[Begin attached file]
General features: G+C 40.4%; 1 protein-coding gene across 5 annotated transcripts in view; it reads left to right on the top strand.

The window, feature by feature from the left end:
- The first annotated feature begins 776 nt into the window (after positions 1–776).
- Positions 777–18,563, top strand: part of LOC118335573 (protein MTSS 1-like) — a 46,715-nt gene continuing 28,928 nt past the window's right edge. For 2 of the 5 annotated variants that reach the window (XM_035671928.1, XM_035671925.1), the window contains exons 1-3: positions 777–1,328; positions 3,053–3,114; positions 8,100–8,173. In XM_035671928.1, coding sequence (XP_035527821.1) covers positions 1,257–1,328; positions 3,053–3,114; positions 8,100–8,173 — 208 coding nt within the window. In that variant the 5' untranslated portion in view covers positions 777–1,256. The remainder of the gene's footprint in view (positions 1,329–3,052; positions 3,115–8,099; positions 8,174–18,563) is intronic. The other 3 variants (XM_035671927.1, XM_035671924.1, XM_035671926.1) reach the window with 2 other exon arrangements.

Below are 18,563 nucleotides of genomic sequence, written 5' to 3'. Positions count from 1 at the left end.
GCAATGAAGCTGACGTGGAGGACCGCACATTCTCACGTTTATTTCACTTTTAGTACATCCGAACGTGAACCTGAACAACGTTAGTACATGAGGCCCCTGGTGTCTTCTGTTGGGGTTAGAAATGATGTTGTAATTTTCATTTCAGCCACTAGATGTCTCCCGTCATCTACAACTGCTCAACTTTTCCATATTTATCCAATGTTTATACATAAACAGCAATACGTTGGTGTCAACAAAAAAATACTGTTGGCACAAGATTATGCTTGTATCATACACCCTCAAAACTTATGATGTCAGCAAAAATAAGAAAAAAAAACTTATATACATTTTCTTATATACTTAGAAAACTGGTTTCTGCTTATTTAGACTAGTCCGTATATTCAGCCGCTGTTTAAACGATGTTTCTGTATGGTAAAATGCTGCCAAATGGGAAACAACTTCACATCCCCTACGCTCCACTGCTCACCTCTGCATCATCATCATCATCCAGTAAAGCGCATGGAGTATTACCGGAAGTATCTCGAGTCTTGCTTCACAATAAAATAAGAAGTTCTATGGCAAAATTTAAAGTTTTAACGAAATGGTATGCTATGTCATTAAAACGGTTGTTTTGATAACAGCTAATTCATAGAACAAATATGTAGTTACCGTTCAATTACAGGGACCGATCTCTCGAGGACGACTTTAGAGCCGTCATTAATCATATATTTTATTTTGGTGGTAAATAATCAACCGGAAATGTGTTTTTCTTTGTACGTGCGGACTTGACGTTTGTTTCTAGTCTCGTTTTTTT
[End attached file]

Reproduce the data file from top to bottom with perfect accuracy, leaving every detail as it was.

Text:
General features: G+C 40.4%; 1 protein-coding gene across 5 annotated transcripts in view; it reads left to right on the top strand.

The window, feature by feature from the left end:
- The first annotated feature begins 776 nt into the window (after positions 1–776).
- Positions 777–18,563, top strand: part of LOC118335573 (protein MTSS 1-like) — a 46,715-nt gene continuing 28,928 nt past the window's right edge. For 2 of the 5 annotated variants that reach the window (XM_035671928.1, XM_035671925.1), the window contains exons 1-3: positions 777–1,328; positions 3,053–3,114; positions 8,100–8,173. In XM_035671928.1, coding sequence (XP_035527821.1) covers positions 1,257–1,328; positions 3,053–3,114; positions 8,100–8,173 — 208 coding nt within the window. In that variant the 5' untranslated portion in view covers positions 777–1,256. The remainder of the gene's footprint in view (positions 1,329–3,052; positions 3,115–8,099; positions 8,174–18,563) is intronic. The other 3 variants (XM_035671927.1, XM_035671924.1, XM_035671926.1) reach the window with 2 other exon arrangements.

Below are 18,563 nucleotides of genomic sequence, written 5' to 3'. Positions count from 1 at the left end.
GCAATGAAGCTGACGTGGAGGACCGCACATTCTCACGTTTATTTCACTTTTAGTACATCCGAACGTGAACCTGAACAACGTTAGTACATGAGGCCCCTGGTGTCTTCTGTTGGGGTTAGAAATGATGTTGTAATTTTCATTTCAGCCACTAGATGTCTCCCGTCATCTACAACTGCTCAACTTTTCCATATTTATCCAATGTTTATACATAAACAGCAATACGTTGGTGTCAACAAAAAAATACTGTTGGCACAAGATTATGCTTGTATCATACACCCTCAAAACTTATGATGTCAGCAAAAATAAGAAAAAAAAACTTATATACATTTTCTTATATACTTAGAAAACTGGTTTCTGCTTATTTAGACTAGTCCGTATATTCAGCCGCTGTTTAAACGATGTTTCTGTATGGTAAAATGCTGCCAAATGGGAAACAACTTCACATCCCCTACGCTCCACTGCTCACCTCTGCATCATCATCATCATCCAGTAAAGCGCATGGAGTATTACCGGAAGTATCTCGAGTCTTGCTTCACAATAAAATAAGAAGTTCTATGGCAAAATTTAAAGTTTTAACGAAATGGTATGCTATGTCATTAAAACGGTTGTTTTGATAACAGCTAATTCATAGAACAAATATGTAGTTACCGTTCAATTACAGGGACCGATCTCTCGAGGACGACTTTAGAGCCGTCATTAATCATATATTTTATTTTGGTGGTAAATAATCAACCGGAAATGTGTTTTTCTTTGTACGTGCGGACTTGACGTTTGTTTCTAGTCTCGTTTTTTT